Last night was one of those amazing nights in Fort McMurray, you see. After I spoke to Chef Michael I headed home, too full and suddenly too tired to stay a moment longer. I carried in my hand the book he had signed, autographed to "McMurray Musings", as I had shared with him this blog, and why I write it. It was raining softly, and when I went by the back doors as I headed towards my car I could hear the fiddle music and the sounds of laughter. It was a lovely final moment for me as I reflected not only on the success of the event but on the success of organizations like the Fort McMurray Family Crisis Society. You see these fundraisers are wonderful to attend, but they are the glitzy side of the hard work done every day by the social profit organizations in this community. Most days for the Family Crisis Society don't include famous chefs and fine cuisine and live auctions. Most days are about simply getting the job done, meeting their mandate, doing what needs to be done - and changing lives, like the lives of the people I mentioned at the beginning of this post. The work they do every single day is what keeps some people from tragedy, and they are the glue that puts the broken pieces back together. And so while I am truly and profoundly grateful for last night and a wonderful evening I am in fact far more grateful for the work they do every day, and for the fact that they were there for people I care about when they needed them. This is what the Fort McMurray Family Crisis Society is, you see. It is about being there for those in need, and events like last night give them some of the resources they need to do so. It was a pleasure and honour to be there., not just to eat the food and listen to the music and meet Chef Michel Smith - but to honour and celebrate an organization that makes a difference in our community, every single day.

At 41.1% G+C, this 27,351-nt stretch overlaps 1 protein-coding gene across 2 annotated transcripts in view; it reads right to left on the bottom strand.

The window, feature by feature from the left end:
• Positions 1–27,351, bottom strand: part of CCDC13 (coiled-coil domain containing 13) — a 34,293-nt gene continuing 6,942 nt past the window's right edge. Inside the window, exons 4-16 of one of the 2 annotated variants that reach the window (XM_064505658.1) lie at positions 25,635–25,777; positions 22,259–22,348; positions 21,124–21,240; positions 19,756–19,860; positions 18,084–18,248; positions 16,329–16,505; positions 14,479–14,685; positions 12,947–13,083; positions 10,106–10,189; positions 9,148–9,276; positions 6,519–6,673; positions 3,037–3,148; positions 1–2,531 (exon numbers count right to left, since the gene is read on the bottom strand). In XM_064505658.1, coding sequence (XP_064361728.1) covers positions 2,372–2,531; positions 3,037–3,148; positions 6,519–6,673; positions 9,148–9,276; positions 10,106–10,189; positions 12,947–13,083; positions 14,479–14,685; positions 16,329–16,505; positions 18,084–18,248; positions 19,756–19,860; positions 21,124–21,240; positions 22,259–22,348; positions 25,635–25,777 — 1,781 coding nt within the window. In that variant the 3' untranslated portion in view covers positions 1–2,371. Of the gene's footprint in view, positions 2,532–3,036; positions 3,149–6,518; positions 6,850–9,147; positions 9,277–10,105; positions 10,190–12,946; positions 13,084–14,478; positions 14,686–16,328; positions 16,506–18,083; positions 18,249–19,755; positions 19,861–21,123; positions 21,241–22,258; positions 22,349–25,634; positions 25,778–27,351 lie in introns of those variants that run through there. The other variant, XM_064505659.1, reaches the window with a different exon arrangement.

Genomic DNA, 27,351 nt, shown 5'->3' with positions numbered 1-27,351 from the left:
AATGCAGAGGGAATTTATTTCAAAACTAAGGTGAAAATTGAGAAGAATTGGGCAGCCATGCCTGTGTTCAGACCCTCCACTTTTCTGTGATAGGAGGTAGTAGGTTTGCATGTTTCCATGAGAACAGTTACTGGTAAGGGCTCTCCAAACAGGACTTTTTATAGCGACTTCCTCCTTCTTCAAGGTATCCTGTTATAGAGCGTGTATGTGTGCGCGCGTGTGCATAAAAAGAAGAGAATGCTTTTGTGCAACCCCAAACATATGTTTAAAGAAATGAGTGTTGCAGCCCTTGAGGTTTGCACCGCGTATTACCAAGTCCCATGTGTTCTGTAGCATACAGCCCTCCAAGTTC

My thanks to:

Chef Michael Smith
and all the wonderful chefs
for the amazing food and experience

All the volunteers who worked so
very hard to create this event

The community members who came
and dug deep to donate to a great cause

The staff at MacDonald Island Park
for all their hard work for this event

But most of all
the Fort McMurray Family Crisis Society
for what they do every single day
and for changing lives







Thursday, July 25, 2013

UDSR, What is it Good For?

On occasion blog post titles occur to me out of the blue, for no particular rhyme or reason. One of my favourite songs of all time is this one:


What does it have to do with this post? Well, honestly very little, except that the UDSR - or Urban Development Sub-Region, for which the acronym stands, is the very opposite of being good for absolutely nothing. It is, in fact, exceptionally good news for all of us in Fort McMurray, because it addresses an issue that has stifled us for some time: lack of available land on which to grow.